League tables detailing GCSE and A Level results for secondary schools in Lincoln have been revealed.
Department for Education figures have shown that 56.1% of students in the county gained five or more A* to C grades in their GCSEs, including in English and Maths.
The number is higher than the national average of 53.8% but falls just below after taking into consideration only state funded schools.
Schools in Lincolnshire were however far above the average for cities in the East Midlands such as Nottingham, Derby and Leicester.
In Lincoln and the surrounding areas, the picture is decidedly mixed, with many schools far exceeding the national average but others coming up short.
Those above the national average included The Priory Academy LSST, with nearly 90% of pupils receiving at least five A* to Cs, including Maths and English.
Other high performing schools included the Branston Community Academy, Lincoln Minster School, and William Farr C of E Comprehensive School.
Peter Beighton, head at Branston Community Academy: “We are delighted with the results.
“Our students’ performance in gaining 5 A*-C grades (including English and Maths) is well into the top 10% of similar schools and we are particularly proud of the progress measure which is also in the top ten percent of all schools.
“Students’ examination results are significantly beyond expectations in English, Maths, Science, History, Geography, Art, DT, PE, and Performing Arts.
“We are obviously thrilled with the schools’ performance but it is the result of a huge amount of hard-work, commitment and dedication from our staff and pupils, as well as the invaluable support of our parents.”
Andy Stones, headteacher at William Farr, added: “We are satisfied that, once again, William Farr is amongst the top tier for school performances across the region and beyond.
“In both the GCSE results and A levels the school has posted results that put it amongst the best non-selective schools in the country and we are proud that we continue to deliver an excellent education for all our pupils.
“The performance is the result of the fantastic dedication of the staff, the commitment and hard work of our students and the excellent support of parents.”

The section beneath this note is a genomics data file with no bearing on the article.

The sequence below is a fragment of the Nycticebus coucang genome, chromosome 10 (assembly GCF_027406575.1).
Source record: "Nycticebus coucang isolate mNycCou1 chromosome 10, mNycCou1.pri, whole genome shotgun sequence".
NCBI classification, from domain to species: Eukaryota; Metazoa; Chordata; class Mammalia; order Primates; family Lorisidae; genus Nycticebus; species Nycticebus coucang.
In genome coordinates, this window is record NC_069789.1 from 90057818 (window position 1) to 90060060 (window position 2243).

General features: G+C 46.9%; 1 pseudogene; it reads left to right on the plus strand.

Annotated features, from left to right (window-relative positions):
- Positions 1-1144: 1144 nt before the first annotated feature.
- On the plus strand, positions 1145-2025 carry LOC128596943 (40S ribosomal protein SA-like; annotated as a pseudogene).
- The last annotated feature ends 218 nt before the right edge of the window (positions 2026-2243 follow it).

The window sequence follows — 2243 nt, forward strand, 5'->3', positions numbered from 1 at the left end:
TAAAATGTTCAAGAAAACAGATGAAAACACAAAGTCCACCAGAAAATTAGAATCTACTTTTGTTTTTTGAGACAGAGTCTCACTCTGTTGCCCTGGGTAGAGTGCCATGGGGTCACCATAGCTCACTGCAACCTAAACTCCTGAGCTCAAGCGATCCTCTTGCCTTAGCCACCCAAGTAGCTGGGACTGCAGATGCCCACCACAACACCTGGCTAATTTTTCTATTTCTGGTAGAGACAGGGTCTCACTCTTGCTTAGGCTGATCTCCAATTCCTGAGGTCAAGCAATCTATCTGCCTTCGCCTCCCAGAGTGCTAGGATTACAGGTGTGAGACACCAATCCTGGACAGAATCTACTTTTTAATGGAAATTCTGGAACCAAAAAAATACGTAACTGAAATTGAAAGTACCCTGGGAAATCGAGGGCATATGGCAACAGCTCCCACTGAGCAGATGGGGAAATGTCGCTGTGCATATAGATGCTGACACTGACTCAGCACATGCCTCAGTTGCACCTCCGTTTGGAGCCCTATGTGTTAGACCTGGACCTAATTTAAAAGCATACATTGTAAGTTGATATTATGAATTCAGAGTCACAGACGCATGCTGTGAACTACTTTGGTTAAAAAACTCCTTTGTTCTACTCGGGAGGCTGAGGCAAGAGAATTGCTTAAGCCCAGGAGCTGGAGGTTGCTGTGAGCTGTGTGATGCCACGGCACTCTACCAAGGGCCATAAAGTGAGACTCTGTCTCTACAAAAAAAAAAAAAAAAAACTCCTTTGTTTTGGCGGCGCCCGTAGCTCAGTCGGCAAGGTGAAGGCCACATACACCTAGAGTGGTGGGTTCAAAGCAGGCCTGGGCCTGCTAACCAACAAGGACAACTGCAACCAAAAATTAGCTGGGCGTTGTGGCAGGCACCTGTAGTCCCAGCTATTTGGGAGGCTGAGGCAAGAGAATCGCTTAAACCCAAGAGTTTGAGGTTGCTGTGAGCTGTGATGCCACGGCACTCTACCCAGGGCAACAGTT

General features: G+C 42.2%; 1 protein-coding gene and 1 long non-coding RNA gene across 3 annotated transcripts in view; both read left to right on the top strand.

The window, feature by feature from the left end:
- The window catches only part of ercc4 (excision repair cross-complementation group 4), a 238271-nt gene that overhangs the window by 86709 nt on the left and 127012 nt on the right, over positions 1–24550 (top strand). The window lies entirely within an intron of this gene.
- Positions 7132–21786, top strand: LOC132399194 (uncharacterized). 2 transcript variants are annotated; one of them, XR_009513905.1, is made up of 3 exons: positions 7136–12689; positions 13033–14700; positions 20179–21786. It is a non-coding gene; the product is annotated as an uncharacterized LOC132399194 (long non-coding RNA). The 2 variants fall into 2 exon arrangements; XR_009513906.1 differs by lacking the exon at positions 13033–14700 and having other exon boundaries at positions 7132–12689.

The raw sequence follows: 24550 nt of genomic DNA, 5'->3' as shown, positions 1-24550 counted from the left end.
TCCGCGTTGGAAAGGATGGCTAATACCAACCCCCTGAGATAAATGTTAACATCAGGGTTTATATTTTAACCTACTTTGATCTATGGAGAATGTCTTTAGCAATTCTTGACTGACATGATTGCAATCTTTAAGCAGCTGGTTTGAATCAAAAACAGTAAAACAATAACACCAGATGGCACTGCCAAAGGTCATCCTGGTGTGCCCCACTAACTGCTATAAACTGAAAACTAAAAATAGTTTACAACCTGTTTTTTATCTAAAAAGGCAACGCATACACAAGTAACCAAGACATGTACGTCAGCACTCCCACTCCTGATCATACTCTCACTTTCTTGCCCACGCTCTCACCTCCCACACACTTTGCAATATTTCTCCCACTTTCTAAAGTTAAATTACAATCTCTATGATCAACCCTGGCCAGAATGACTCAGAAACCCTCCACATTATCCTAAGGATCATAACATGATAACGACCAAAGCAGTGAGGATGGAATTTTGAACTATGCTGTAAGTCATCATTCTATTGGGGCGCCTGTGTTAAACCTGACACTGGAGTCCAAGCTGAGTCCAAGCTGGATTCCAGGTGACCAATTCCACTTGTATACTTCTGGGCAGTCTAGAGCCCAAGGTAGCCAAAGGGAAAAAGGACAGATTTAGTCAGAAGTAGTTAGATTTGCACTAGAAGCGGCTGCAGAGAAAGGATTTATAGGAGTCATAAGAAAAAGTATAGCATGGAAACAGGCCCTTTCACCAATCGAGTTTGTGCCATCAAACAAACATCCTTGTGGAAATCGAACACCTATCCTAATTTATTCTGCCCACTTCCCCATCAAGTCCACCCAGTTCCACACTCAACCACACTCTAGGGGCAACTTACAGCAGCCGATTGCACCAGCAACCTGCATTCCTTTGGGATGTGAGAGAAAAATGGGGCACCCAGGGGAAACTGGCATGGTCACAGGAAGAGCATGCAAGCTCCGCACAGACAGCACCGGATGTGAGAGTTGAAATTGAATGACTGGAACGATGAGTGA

Despite the success of some schools, many in the Lincoln area lagged behind the national average.
Schools which didn’t fare as well included the Cherry Willingham Community School, which was put in special measures in the summer of 2015, the Lincoln Castle Academy, Lincoln Christ’s Hospital School, and the St Peter and St Paul, Catholic Voluntary Academy.
The other two schools part of The Priory Federation of Academies, The Priory City of Lincoln Academy and The Priory Witham Academy also lagged behind the national average.
A Level results
Department for Education figures have also revealed A Level results attained by students in and around Lincoln.
While three schools saw their pupils achieve excellent results, the table below demonstrates that a lot of catching up needs to take place for some to reach the national average of 78.7% of students achieving at least three A Levels at A* – E.
At the top of the table was William Farr C of E Comprehensive School, but at the bottom, The Priory Witham Academy, not one A Level student achieved at least three A* to E grades.
Tanya Wiles, Deputy Headteacher at the Lincoln Castle Academy, claimed that the figures were “very misleading”, although she acknowledged that the information came directly from the Department for Education.
She said: “The issues arise when a school has programmes of study that aren’t just A Levels. For example, at Lincoln Castle Academy 100% of our students who were entered for three A Levels achieved grades A*-E, with outstanding grades including one student with A*, A, B, one with B, B, B, one with A, B, C and one with C, C, C.
“As an academy we believe that our moral purpose is to ensure students follow an educational programme of study at Post-16 which allows them to progress to university and employment and fits their skills and aspirations.
“As a result in 2015 the vast majority of our students followed a blended pathway of A Levels and vocational subjects.”